void Employee::PayRise(double rise)
         salary += rise;
        string Employee::ToString() const
         stringstream oss;
         oss << "Name: " << name << " Salary: " << salary;  return oss.str(); }
      • View code file.
      • A simple Office class (city and country, plus a ToString() method)Office::Office(const string & city, const string & country)
         : city(city), country(country)
        string Office::ToString() const
         stringstream oss;
         oss << "Office City: " << city << " Office Country: " << country;  return oss.str(); }
      • View code file.
    • In main(), write code to test your classes
      string country="england",city="london",name="John Smith";
      Office o1(city,country);
      Employee e1(name,50000);
      cout << o1.ToString() << endl; cout << e1.ToString() << endl;
    • View code file.

Lab 2: Using map

Lab 2: Using map
  1. What is map?
    • map is yet another a standard C++ class
      • Defined in <map>
      • You also need a using namespace std;
    • Differences between map and list/vector
      • map
        • Each item in a map is a key-value pair
        • You access an item by "looking up" its key, not by its position
        • No inherent ordering
      • list/vector
        • Each item in a list/vector is the object itself
        • You access an item by its position (using iterators and/or [])
        • No way to "look up" an item - you would have to loop through to find it
  2. Creating a map
    • When you create a map object, you must specify two type parameters:
      • The data type of the key (usually a string or int)
      • The data type of the value (usually a class type, e.g. Employee)
        #include <map>
        using namespace std;
        int main()
         // Create a map of employees.
         // The "key" type is string, and the "value" type is Employee.
         map<string, Employee> employees;
  3. Accessing Items in a Map
    • To access items in a map:
      • Use the [] operator
      • Inside the [], specify an appropriate key value
      • Returns the value with that key (if the key doesn't exist, the map automatically creates a new item and returns it)
    • Example:
      // Create a map where the keys are strings, and the values are Employee objects
      map<string, Employee> employees;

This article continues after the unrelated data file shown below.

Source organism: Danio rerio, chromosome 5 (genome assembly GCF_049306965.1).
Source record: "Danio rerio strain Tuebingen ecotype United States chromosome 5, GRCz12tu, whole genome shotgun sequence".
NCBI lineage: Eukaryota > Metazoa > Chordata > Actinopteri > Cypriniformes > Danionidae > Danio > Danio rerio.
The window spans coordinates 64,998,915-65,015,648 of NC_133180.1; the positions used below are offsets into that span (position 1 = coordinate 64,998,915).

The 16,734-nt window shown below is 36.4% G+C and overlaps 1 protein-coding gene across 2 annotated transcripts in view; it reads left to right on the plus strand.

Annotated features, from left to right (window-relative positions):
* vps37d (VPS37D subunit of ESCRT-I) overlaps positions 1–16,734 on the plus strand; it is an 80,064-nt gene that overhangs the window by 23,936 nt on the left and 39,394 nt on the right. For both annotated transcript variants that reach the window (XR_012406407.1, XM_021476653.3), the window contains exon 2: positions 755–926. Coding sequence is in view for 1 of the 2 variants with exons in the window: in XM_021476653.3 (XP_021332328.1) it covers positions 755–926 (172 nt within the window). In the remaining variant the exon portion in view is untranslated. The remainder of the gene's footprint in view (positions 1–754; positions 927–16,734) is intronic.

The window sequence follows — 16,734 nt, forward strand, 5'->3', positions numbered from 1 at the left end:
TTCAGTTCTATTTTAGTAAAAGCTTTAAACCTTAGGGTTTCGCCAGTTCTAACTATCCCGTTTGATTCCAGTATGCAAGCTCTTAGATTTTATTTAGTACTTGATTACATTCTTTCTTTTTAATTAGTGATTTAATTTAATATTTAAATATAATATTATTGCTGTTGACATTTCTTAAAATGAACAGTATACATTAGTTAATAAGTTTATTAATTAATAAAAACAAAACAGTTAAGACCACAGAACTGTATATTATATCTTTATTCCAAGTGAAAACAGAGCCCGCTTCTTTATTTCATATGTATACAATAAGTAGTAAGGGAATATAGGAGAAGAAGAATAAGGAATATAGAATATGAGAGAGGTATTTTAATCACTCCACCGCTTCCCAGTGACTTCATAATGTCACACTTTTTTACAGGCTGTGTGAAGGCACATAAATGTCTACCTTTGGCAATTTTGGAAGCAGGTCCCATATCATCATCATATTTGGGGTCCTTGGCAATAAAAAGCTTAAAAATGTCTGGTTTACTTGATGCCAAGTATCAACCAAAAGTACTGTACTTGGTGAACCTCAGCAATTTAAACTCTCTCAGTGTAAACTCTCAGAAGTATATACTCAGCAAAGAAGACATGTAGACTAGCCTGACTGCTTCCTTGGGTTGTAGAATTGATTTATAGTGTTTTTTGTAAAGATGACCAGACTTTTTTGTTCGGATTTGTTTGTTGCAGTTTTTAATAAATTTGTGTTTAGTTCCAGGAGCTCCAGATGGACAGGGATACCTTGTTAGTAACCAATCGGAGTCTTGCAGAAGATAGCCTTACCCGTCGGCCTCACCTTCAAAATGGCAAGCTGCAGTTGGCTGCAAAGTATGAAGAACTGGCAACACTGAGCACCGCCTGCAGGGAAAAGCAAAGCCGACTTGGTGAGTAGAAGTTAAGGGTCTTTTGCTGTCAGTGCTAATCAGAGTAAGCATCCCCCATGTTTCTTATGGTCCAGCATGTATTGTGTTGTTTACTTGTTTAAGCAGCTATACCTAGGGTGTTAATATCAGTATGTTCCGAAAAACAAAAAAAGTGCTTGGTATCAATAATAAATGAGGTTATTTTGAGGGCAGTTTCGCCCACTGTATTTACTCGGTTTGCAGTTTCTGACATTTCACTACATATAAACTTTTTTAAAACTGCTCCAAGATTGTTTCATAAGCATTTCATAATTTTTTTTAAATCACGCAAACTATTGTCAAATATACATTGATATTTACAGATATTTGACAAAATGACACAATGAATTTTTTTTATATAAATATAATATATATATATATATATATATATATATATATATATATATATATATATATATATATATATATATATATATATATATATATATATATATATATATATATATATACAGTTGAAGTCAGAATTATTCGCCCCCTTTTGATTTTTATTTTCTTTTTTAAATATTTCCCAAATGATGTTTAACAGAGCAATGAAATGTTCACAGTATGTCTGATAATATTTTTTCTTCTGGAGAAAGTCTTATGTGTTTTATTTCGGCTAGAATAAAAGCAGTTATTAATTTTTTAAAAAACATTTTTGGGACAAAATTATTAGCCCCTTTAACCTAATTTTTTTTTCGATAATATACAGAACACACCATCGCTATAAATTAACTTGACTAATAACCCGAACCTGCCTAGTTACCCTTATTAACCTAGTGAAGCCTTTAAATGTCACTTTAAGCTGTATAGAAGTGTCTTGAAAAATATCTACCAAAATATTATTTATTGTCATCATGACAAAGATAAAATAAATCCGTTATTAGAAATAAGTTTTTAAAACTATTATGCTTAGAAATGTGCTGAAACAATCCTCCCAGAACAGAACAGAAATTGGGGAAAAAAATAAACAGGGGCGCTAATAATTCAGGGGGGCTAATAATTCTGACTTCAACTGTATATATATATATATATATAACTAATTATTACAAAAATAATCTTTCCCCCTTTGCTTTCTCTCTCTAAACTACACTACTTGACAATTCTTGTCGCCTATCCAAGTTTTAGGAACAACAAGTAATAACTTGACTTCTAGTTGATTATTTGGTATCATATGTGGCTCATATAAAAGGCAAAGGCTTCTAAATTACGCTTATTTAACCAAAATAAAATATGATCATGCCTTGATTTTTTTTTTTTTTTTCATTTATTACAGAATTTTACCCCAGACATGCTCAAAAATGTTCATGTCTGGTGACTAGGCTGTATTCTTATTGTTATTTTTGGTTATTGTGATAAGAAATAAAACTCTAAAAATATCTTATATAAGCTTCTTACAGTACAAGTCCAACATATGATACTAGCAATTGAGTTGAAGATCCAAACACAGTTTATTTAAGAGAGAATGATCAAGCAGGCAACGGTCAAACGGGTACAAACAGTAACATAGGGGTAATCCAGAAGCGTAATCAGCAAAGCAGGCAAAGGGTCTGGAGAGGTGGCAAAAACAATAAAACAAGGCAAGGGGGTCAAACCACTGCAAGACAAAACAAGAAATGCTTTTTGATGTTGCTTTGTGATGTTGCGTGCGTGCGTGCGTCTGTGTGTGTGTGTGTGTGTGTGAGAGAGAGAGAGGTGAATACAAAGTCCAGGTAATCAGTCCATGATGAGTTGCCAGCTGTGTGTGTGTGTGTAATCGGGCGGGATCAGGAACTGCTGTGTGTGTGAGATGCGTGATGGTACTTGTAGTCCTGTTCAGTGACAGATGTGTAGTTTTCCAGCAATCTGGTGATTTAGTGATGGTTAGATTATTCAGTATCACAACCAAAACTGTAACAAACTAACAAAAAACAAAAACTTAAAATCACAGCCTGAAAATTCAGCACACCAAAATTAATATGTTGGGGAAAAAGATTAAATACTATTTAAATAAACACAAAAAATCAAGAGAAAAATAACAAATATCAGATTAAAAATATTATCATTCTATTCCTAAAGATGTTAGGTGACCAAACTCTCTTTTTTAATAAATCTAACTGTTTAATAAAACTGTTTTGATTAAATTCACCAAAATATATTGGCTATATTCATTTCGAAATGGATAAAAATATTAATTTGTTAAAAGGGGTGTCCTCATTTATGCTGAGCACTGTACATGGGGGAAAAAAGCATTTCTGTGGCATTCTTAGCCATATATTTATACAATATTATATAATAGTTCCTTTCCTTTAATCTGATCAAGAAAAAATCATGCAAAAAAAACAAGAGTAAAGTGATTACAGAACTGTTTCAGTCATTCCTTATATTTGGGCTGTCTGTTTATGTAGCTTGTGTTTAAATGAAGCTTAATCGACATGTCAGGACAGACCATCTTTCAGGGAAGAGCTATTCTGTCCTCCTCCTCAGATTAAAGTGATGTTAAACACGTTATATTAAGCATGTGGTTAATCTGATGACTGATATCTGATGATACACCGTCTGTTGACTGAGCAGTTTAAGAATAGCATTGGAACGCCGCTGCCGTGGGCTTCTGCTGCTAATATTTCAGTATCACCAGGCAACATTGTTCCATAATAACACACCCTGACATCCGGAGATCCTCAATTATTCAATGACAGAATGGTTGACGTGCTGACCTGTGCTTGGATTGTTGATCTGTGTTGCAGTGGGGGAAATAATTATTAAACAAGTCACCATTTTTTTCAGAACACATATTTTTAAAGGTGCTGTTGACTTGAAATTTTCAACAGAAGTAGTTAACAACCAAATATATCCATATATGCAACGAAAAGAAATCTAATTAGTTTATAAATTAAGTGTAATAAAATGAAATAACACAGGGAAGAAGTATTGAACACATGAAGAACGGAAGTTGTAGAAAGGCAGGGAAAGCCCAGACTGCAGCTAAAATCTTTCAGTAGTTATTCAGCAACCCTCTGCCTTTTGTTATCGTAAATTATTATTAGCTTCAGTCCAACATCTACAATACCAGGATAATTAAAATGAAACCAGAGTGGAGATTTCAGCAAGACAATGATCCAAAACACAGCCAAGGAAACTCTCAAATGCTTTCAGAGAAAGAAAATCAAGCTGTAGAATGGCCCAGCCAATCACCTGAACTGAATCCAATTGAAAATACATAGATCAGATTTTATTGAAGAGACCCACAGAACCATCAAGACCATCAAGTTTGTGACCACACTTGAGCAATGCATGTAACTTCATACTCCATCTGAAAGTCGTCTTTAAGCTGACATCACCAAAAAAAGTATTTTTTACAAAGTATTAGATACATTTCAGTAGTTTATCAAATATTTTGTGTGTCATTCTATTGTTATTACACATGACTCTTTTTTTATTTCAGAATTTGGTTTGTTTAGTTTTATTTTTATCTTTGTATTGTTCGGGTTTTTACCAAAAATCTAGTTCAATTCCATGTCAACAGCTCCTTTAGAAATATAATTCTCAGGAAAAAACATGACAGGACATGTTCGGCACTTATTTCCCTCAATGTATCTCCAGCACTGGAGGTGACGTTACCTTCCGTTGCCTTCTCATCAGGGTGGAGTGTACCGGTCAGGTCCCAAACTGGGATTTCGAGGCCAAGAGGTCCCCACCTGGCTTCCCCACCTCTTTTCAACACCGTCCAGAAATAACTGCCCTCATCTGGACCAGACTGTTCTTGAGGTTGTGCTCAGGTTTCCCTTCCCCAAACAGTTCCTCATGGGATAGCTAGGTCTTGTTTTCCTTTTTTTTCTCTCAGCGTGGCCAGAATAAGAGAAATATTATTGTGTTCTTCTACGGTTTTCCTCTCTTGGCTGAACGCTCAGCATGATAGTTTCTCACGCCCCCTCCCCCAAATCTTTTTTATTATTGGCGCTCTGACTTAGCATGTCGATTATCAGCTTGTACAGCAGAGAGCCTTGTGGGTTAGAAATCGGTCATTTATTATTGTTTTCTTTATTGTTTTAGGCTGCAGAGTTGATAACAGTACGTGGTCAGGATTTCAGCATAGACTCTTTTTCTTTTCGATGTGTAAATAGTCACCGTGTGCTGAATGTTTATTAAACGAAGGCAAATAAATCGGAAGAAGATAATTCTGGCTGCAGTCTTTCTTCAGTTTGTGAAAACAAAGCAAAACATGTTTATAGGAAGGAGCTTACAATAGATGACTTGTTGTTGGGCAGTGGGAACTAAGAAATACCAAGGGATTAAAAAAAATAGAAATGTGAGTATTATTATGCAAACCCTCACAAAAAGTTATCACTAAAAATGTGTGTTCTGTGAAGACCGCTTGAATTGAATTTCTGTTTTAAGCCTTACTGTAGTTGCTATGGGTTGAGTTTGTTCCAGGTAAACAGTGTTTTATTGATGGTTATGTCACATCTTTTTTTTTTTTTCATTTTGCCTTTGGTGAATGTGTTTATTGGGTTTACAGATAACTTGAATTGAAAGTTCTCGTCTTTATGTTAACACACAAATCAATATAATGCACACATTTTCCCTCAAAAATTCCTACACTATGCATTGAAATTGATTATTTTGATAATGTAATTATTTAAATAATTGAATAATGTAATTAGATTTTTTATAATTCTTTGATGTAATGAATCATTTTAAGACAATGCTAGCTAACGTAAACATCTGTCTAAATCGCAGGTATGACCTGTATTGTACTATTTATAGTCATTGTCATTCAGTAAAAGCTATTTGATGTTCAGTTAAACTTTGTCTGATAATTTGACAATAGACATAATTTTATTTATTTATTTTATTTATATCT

// Insert some items (not shown here).
      // Do a look-up to find the employee whose key is "abc123".
      Employee emp = employees["abc123"];
  4. Adding Items to a map
    • You can use [] to add an item to a map
      • Use [] on the left-hand-side of an assignment
      • Specify your object on the right-hand-side of the assignment
      • Note: if there's already an item with that key, the item is overwritten
    • Example:
      // Create a map where the keys are strings, and the values are Employee objects
      map<string, Employee> employees;
      // Insert some items.
      employees["scfc1"] = Employee("Michel Vorm", "Super keeper");
      employees["scfc5"] = Employee("Alan Tate", "Legend");
      employees["scfc8"] = Employee("Joe Allen", "Dynamic midfielder");
      // Also use [] to get an item (returns an Employee object in this example).
  1. Defining a container class
    • Define a Company class as follows:
      • The company has a list of offices, which can increase and decrease randomly
        list<Office> offices;
        void Company::AddOffice(Office o)
        void Company::RemoveOffice(const string &city, const string &country)
         for (list<Office>::iterator iter = offices.begin();
           iter != offices.end();
          if (iter->GetCountry() == country && iter->GetCity() == city)
        void Company::DisplayOffices() const
         for (list<Office>::const_iterator iter = offices.begin();
           iter != offices.end();
          cout << iter->ToString() << endl;  } }
      • View code file.
      • The company also has a map of employees, keyed by employee ID. Add functionality to find an employee by ID, add employees, see if an ID is already present, give a specified employee a pay rise, etc...
        map<int, Employee> employees;
        void Company::DisplayEmployee(int id)
         cout << employees[id].ToString() << endl; } void Company::AddEmployee(Employee e,int id) {  if (AlreadyExists(id))  {   cout << "id already exists!" << endl;  }  else  {   employees[id] = e;  } } bool Company::AlreadyExists(int id) const {  return employees.find(id) != employees.end(); } void Company::GivePayrise(int id, double amount) {  if (AlreadyExists(id))  {   employees[id].PayRise(amount);  } }
      • View code file.
    • In main(),write code to test this new functionality
      Company c;
    • View code file.


Well done. You have completed the tutorial in the C++ course. The next tutorial is

11. Inheritance